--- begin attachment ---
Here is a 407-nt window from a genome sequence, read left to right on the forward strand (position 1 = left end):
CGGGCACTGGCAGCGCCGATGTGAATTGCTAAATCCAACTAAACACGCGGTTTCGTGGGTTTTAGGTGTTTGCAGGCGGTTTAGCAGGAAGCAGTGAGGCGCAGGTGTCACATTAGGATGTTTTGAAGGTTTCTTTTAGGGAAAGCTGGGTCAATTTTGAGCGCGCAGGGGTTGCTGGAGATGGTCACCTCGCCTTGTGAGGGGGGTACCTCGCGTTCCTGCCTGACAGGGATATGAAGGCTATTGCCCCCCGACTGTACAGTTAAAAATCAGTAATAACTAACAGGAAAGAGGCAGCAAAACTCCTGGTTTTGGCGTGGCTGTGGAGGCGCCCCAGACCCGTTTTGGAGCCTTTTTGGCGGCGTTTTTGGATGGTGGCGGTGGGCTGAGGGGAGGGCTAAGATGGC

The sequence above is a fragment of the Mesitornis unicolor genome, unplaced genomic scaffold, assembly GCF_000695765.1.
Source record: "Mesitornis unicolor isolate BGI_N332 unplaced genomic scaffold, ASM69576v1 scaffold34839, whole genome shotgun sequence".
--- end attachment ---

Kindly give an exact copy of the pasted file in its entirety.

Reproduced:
Here is a 407-nt window from a genome sequence, read left to right on the forward strand (position 1 = left end):
CGGGCACTGGCAGCGCCGATGTGAATTGCTAAATCCAACTAAACACGCGGTTTCGTGGGTTTTAGGTGTTTGCAGGCGGTTTAGCAGGAAGCAGTGAGGCGCAGGTGTCACATTAGGATGTTTTGAAGGTTTCTTTTAGGGAAAGCTGGGTCAATTTTGAGCGCGCAGGGGTTGCTGGAGATGGTCACCTCGCCTTGTGAGGGGGGTACCTCGCGTTCCTGCCTGACAGGGATATGAAGGCTATTGCCCCCCGACTGTACAGTTAAAAATCAGTAATAACTAACAGGAAAGAGGCAGCAAAACTCCTGGTTTTGGCGTGGCTGTGGAGGCGCCCCAGACCCGTTTTGGAGCCTTTTTGGCGGCGTTTTTGGATGGTGGCGGTGGGCTGAGGGGAGGGCTAAGATGGC

The sequence above is a fragment of the Mesitornis unicolor genome, unplaced genomic scaffold, assembly GCF_000695765.1.
Source record: "Mesitornis unicolor isolate BGI_N332 unplaced genomic scaffold, ASM69576v1 scaffold34839, whole genome shotgun sequence".